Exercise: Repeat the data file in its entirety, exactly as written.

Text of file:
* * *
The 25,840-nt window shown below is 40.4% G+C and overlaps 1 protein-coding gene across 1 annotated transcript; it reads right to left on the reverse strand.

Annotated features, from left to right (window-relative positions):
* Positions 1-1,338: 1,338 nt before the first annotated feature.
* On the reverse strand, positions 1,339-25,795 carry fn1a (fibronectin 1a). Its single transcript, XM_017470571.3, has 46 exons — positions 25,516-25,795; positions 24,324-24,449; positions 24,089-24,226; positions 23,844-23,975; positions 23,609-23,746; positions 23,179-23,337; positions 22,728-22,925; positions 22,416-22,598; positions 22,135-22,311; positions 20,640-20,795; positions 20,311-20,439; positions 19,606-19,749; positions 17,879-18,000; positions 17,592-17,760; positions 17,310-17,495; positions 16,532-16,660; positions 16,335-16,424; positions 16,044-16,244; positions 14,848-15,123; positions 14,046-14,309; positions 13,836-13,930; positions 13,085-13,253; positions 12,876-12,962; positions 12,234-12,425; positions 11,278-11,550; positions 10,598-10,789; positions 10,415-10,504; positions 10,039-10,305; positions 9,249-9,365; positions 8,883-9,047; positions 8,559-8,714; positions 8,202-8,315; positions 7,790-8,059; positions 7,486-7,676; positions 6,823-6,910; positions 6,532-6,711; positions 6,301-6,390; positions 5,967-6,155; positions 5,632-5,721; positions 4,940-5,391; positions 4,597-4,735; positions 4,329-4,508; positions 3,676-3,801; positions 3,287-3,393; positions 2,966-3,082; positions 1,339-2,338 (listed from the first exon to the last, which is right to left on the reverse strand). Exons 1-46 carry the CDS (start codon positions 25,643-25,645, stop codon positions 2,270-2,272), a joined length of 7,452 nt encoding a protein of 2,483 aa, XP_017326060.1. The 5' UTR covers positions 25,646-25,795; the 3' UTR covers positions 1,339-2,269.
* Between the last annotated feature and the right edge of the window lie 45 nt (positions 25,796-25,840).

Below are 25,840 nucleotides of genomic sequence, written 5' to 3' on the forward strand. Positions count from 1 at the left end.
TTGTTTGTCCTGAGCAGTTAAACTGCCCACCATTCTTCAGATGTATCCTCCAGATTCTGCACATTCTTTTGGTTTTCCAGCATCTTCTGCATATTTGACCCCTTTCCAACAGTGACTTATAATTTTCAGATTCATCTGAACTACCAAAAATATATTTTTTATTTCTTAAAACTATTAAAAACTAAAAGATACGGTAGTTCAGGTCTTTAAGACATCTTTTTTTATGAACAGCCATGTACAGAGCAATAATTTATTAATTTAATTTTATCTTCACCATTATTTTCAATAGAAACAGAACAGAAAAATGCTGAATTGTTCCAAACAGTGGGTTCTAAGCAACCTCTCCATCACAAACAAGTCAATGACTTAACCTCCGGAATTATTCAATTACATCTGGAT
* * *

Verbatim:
The 25,840-nt window shown below is 40.4% G+C and overlaps 1 protein-coding gene across 1 annotated transcript; it reads right to left on the reverse strand.

Annotated features, from left to right (window-relative positions):
* Positions 1-1,338: 1,338 nt before the first annotated feature.
* On the reverse strand, positions 1,339-25,795 carry fn1a (fibronectin 1a). Its single transcript, XM_017470571.3, has 46 exons — positions 25,516-25,795; positions 24,324-24,449; positions 24,089-24,226; positions 23,844-23,975; positions 23,609-23,746; positions 23,179-23,337; positions 22,728-22,925; positions 22,416-22,598; positions 22,135-22,311; positions 20,640-20,795; positions 20,311-20,439; positions 19,606-19,749; positions 17,879-18,000; positions 17,592-17,760; positions 17,310-17,495; positions 16,532-16,660; positions 16,335-16,424; positions 16,044-16,244; positions 14,848-15,123; positions 14,046-14,309; positions 13,836-13,930; positions 13,085-13,253; positions 12,876-12,962; positions 12,234-12,425; positions 11,278-11,550; positions 10,598-10,789; positions 10,415-10,504; positions 10,039-10,305; positions 9,249-9,365; positions 8,883-9,047; positions 8,559-8,714; positions 8,202-8,315; positions 7,790-8,059; positions 7,486-7,676; positions 6,823-6,910; positions 6,532-6,711; positions 6,301-6,390; positions 5,967-6,155; positions 5,632-5,721; positions 4,940-5,391; positions 4,597-4,735; positions 4,329-4,508; positions 3,676-3,801; positions 3,287-3,393; positions 2,966-3,082; positions 1,339-2,338 (listed from the first exon to the last, which is right to left on the reverse strand). Exons 1-46 carry the CDS (start codon positions 25,643-25,645, stop codon positions 2,270-2,272), a joined length of 7,452 nt encoding a protein of 2,483 aa, XP_017326060.1. The 5' UTR covers positions 25,646-25,795; the 3' UTR covers positions 1,339-2,269.
* Between the last annotated feature and the right edge of the window lie 45 nt (positions 25,796-25,840).

Below are 25,840 nucleotides of genomic sequence, written 5' to 3' on the forward strand. Positions count from 1 at the left end.
TTGTTTGTCCTGAGCAGTTAAACTGCCCACCATTCTTCAGATGTATCCTCCAGATTCTGCACATTCTTTTGGTTTTCCAGCATCTTCTGCATATTTGACCCCTTTCCAACAGTGACTTATAATTTTCAGATTCATCTGAACTACCAAAAATATATTTTTTATTTCTTAAAACTATTAAAAACTAAAAGATACGGTAGTTCAGGTCTTTAAGACATCTTTTTTTATGAACAGCCATGTACAGAGCAATAATTTATTAATTTAATTTTATCTTCACCATTATTTTCAATAGAAACAGAACAGAAAAATGCTGAATTGTTCCAAACAGTGGGTTCTAAGCAACCTCTCCATCACAAACAAGTCAATGACTTAACCTCCGGAATTATTCAATTACATCTGGAT